EU backs military support for Kurds

Individual states get go-ahead to send arms as Flanagan insists Ireland’s neutral stance be respected

European Union foreign policy chief Catherine Ashton following the EU council meeting yesterday. Photograph:  Laurent Dubrule/Reuters

European Union foreign policy chief Catherine Ashton following the EU council meeting yesterday. Photograph: Laurent Dubrule/Reuters


EU foreign ministers have agreed that individual member states can provide military support to Kurds battling Islamic militants in Iraq but Minister for Foreign Affairs Charlie Flanagan has insisted that Ireland’s neutral stance should be respected. Mr Flanagan told The Irish Times last night that he had intervened in the discussion among EU foreign ministers in Brussels yesterday to ensure that conclusions should reflect the legal and political positions of all the member states.

“I intervened along with the Swedish foreign minister to ensure a common position that would reflect the different emphases of the various EU states,” said Mr Flanagan. He said the Irish priority was to address the humanitarian crisis which has led to 1.2 million people being displaced in Iraq.

“The violence and terror unleashed against vulnerable minority populations such as Christians and the Yazidi people is simply intolerable,” said the Minister. He added that it was vitally important that the EU ministers agreed a common position.

‘Different emphases

’ “The conclusions took into account the different emphases of the different member states,” he said.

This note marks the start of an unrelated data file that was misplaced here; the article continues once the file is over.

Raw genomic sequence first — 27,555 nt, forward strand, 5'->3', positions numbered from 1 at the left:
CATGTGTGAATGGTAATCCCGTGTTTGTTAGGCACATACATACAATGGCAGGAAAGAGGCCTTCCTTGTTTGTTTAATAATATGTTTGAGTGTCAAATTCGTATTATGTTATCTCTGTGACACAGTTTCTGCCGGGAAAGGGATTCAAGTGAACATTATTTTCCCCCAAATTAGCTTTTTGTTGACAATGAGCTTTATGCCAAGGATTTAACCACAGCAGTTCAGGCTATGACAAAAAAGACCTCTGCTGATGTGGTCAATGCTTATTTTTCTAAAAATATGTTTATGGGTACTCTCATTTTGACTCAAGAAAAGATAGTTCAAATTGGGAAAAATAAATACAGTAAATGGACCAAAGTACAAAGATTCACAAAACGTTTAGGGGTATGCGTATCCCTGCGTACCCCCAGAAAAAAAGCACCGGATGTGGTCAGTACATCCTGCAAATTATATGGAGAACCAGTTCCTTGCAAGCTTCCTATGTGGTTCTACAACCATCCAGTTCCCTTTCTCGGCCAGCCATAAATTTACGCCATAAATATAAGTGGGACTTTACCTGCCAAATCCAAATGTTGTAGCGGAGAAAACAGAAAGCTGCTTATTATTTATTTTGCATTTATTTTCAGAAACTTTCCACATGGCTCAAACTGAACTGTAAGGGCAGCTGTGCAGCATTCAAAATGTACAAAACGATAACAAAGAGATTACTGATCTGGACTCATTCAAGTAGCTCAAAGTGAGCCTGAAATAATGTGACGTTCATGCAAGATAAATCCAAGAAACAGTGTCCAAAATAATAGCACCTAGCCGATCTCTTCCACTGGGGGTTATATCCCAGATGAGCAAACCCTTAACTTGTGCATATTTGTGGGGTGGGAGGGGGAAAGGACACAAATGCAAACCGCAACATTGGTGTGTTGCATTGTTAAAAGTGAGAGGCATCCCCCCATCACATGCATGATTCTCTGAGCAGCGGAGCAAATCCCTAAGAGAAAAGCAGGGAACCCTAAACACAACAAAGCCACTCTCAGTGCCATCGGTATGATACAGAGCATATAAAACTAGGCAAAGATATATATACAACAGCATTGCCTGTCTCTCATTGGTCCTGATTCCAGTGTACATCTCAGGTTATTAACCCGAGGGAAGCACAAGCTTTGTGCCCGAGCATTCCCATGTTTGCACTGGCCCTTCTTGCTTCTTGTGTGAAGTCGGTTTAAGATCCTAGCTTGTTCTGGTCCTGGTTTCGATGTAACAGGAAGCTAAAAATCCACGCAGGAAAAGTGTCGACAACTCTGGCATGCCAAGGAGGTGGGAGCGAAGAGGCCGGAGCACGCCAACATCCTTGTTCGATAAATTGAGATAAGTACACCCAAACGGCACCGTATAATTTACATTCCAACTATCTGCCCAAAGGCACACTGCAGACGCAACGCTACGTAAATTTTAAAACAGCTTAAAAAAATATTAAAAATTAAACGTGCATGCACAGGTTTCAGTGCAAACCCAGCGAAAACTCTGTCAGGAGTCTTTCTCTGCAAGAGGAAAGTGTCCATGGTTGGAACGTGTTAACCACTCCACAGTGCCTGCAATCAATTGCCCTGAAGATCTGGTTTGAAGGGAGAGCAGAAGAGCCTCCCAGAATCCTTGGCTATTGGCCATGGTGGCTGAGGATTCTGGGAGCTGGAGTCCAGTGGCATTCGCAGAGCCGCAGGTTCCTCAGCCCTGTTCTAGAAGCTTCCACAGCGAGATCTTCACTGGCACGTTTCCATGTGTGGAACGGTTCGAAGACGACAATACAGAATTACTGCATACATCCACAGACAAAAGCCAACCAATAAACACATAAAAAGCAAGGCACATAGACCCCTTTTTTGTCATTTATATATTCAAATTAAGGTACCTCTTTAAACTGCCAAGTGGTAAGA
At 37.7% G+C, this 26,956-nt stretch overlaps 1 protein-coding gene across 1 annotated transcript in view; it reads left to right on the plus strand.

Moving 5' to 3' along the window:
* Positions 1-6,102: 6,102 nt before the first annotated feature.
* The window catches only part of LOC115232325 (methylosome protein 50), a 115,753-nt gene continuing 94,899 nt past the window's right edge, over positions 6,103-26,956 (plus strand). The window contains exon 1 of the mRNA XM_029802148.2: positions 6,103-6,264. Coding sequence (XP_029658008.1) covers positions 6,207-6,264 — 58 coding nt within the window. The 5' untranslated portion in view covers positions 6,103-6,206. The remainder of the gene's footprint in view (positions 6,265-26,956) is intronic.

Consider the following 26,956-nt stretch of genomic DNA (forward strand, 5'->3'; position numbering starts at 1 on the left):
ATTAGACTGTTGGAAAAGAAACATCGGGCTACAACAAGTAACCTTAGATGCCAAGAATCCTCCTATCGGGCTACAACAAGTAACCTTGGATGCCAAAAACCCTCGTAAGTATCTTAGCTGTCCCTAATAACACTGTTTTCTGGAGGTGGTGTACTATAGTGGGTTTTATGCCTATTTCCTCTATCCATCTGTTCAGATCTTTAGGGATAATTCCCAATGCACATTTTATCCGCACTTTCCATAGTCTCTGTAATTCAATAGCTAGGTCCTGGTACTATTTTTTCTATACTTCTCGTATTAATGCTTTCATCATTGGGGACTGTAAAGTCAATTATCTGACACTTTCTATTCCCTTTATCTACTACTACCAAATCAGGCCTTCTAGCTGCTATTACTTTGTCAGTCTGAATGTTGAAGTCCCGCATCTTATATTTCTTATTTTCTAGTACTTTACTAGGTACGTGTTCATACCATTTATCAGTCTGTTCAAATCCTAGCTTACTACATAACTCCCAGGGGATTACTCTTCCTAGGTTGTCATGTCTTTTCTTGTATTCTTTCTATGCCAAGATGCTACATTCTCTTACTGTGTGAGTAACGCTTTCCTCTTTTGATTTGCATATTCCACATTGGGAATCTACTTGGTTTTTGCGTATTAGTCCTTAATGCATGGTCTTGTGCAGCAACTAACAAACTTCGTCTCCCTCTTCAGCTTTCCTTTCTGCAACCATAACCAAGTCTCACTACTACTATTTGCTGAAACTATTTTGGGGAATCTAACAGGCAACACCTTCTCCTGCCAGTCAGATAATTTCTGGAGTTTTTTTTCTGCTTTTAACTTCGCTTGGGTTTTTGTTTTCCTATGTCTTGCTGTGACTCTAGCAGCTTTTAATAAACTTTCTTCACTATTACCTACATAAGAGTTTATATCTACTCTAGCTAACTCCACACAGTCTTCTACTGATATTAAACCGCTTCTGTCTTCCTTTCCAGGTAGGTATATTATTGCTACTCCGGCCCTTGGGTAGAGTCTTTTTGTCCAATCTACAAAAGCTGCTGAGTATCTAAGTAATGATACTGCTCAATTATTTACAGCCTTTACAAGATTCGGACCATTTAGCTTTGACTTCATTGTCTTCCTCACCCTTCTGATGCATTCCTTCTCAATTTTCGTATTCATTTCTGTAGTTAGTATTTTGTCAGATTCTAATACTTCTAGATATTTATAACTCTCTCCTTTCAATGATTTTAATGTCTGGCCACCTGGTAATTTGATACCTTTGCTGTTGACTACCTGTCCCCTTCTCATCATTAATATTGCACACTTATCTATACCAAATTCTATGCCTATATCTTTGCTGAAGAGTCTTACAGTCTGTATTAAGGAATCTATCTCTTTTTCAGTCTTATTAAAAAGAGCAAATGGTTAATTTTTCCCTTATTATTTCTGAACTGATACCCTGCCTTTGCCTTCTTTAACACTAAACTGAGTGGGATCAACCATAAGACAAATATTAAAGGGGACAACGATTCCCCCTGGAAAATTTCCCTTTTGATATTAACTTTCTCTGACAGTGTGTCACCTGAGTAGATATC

During the discussions in Brussels, Ireland, Sweden and Austria, all neutral countries, laid emphasis on the need to address the humanitarian crisis while Britain, France and the Czech Republic emphasised the need for military support for the Kurds to repel the Islamic militants.

“The issue of responding positively to the urgent requests by the Kurdish authorities for military support was discussed,” said Mr Flanagan.

“Along with a number of other EU partners I intervened to ensure that the council conclusions which were agreed fully reflected and respected the individual legal and political positions of member states in responding to such requests,” he added.

Mr Flanagan said Ireland was actively supporting the international relief effort currently under way, including through the provision of €500,000 in support of the work of Unicef and the International Committee of the Red Cross in Iraq.”

Significant minorities

Mr Flanagan also said it was now a priority to ensure that the new government in Iraq would represent all the people of the country, including its significant minorities. Following enormous pressure at home and abroad to step aside, Nouri al-Maliki yesterday dropped his bid for a third term as prime minister of Iraq yesterday and pledged support for his replacement, moderate Shia Haider al-Abadi.


Appearing on state television flanked by Mr Abadi and other Shia politicians, Mr Maliki spoke of the grave terrorist threat from Islamic State Sunni militants.

In Brussels the EU foreign ministers also discussed the continuing crises in Gaza and Ukraine.


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